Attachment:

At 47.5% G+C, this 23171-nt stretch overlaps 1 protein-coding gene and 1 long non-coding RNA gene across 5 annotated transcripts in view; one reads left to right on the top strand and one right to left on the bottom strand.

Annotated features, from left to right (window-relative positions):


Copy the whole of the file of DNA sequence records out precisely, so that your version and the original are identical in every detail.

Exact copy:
At 47.5% G+C, this 23171-nt stretch overlaps 1 protein-coding gene and 1 long non-coding RNA gene across 5 annotated transcripts in view; one reads left to right on the top strand and one right to left on the bottom strand.

Annotated features, from left to right (window-relative positions):